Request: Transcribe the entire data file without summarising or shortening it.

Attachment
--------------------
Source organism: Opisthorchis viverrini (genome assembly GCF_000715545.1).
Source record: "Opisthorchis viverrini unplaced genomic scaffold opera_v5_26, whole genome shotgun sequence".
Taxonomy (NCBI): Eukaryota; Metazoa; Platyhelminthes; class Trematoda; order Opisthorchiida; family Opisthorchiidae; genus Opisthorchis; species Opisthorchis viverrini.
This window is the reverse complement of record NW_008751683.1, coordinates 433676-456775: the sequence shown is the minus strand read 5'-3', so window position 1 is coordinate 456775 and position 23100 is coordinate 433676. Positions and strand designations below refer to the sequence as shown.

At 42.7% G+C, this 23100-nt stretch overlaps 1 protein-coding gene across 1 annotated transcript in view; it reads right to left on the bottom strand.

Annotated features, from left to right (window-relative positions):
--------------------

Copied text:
Source organism: Opisthorchis viverrini (genome assembly GCF_000715545.1).
Source record: "Opisthorchis viverrini unplaced genomic scaffold opera_v5_26, whole genome shotgun sequence".
Taxonomy (NCBI): Eukaryota; Metazoa; Platyhelminthes; class Trematoda; order Opisthorchiida; family Opisthorchiidae; genus Opisthorchis; species Opisthorchis viverrini.
This window is the reverse complement of record NW_008751683.1, coordinates 433676-456775: the sequence shown is the minus strand read 5'-3', so window position 1 is coordinate 456775 and position 23100 is coordinate 433676. Positions and strand designations below refer to the sequence as shown.

At 42.7% G+C, this 23100-nt stretch overlaps 1 protein-coding gene across 1 annotated transcript in view; it reads right to left on the bottom strand.

Annotated features, from left to right (window-relative positions):